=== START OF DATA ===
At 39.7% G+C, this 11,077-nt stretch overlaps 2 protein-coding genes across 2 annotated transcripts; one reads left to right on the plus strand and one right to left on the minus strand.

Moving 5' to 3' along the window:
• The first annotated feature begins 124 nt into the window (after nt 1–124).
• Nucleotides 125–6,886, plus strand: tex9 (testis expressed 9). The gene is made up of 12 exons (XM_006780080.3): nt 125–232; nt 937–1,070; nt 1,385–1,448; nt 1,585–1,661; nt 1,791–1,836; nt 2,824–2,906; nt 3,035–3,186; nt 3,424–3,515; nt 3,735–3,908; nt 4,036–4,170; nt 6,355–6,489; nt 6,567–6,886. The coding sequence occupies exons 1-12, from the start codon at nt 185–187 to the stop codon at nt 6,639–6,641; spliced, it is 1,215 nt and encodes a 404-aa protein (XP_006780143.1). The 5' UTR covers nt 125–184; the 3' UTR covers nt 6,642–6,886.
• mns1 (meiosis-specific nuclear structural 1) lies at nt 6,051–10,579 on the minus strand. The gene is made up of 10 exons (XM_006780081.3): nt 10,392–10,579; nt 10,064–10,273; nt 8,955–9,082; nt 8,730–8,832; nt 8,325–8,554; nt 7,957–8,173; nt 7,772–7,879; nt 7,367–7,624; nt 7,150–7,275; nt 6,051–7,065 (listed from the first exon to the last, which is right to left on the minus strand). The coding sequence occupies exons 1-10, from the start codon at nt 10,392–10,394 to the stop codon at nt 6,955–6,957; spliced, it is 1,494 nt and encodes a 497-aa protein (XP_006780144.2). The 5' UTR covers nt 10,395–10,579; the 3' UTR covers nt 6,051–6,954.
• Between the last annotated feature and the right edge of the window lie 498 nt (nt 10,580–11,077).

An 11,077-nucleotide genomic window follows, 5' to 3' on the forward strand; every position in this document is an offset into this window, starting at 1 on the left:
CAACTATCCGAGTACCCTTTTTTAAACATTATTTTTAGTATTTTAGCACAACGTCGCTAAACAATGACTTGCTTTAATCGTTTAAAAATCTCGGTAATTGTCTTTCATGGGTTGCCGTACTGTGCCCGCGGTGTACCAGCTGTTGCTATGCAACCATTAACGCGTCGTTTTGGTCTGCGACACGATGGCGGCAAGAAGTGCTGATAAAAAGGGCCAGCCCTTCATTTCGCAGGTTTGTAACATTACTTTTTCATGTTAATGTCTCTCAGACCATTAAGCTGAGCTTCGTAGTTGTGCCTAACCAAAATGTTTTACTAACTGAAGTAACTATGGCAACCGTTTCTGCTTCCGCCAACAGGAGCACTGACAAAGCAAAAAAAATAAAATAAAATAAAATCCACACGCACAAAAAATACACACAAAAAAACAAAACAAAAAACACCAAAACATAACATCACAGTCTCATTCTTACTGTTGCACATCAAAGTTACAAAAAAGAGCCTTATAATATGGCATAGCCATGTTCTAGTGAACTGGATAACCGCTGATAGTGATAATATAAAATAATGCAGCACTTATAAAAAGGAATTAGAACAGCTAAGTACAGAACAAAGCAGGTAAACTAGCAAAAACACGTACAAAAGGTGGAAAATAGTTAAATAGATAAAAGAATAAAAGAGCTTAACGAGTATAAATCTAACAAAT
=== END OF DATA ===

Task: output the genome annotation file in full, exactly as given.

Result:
At 39.7% G+C, this 11,077-nt stretch overlaps 2 protein-coding genes across 2 annotated transcripts; one reads left to right on the plus strand and one right to left on the minus strand.

Moving 5' to 3' along the window:
• The first annotated feature begins 124 nt into the window (after nt 1–124).
• Nucleotides 125–6,886, plus strand: tex9 (testis expressed 9). The gene is made up of 12 exons (XM_006780080.3): nt 125–232; nt 937–1,070; nt 1,385–1,448; nt 1,585–1,661; nt 1,791–1,836; nt 2,824–2,906; nt 3,035–3,186; nt 3,424–3,515; nt 3,735–3,908; nt 4,036–4,170; nt 6,355–6,489; nt 6,567–6,886. The coding sequence occupies exons 1-12, from the start codon at nt 185–187 to the stop codon at nt 6,639–6,641; spliced, it is 1,215 nt and encodes a 404-aa protein (XP_006780143.1). The 5' UTR covers nt 125–184; the 3' UTR covers nt 6,642–6,886.
• mns1 (meiosis-specific nuclear structural 1) lies at nt 6,051–10,579 on the minus strand. The gene is made up of 10 exons (XM_006780081.3): nt 10,392–10,579; nt 10,064–10,273; nt 8,955–9,082; nt 8,730–8,832; nt 8,325–8,554; nt 7,957–8,173; nt 7,772–7,879; nt 7,367–7,624; nt 7,150–7,275; nt 6,051–7,065 (listed from the first exon to the last, which is right to left on the minus strand). The coding sequence occupies exons 1-10, from the start codon at nt 10,392–10,394 to the stop codon at nt 6,955–6,957; spliced, it is 1,494 nt and encodes a 497-aa protein (XP_006780144.2). The 5' UTR covers nt 10,395–10,579; the 3' UTR covers nt 6,051–6,954.
• Between the last annotated feature and the right edge of the window lie 498 nt (nt 10,580–11,077).

An 11,077-nucleotide genomic window follows, 5' to 3' on the forward strand; every position in this document is an offset into this window, starting at 1 on the left:
CAACTATCCGAGTACCCTTTTTTAAACATTATTTTTAGTATTTTAGCACAACGTCGCTAAACAATGACTTGCTTTAATCGTTTAAAAATCTCGGTAATTGTCTTTCATGGGTTGCCGTACTGTGCCCGCGGTGTACCAGCTGTTGCTATGCAACCATTAACGCGTCGTTTTGGTCTGCGACACGATGGCGGCAAGAAGTGCTGATAAAAAGGGCCAGCCCTTCATTTCGCAGGTTTGTAACATTACTTTTTCATGTTAATGTCTCTCAGACCATTAAGCTGAGCTTCGTAGTTGTGCCTAACCAAAATGTTTTACTAACTGAAGTAACTATGGCAACCGTTTCTGCTTCCGCCAACAGGAGCACTGACAAAGCAAAAAAAATAAAATAAAATAAAATCCACACGCACAAAAAATACACACAAAAAAACAAAACAAAAAACACCAAAACATAACATCACAGTCTCATTCTTACTGTTGCACATCAAAGTTACAAAAAAGAGCCTTATAATATGGCATAGCCATGTTCTAGTGAACTGGATAACCGCTGATAGTGATAATATAAAATAATGCAGCACTTATAAAAAGGAATTAGAACAGCTAAGTACAGAACAAAGCAGGTAAACTAGCAAAAACACGTACAAAAGGTGGAAAATAGTTAAATAGATAAAAGAATAAAAGAGCTTAACGAGTATAAATCTAACAAAT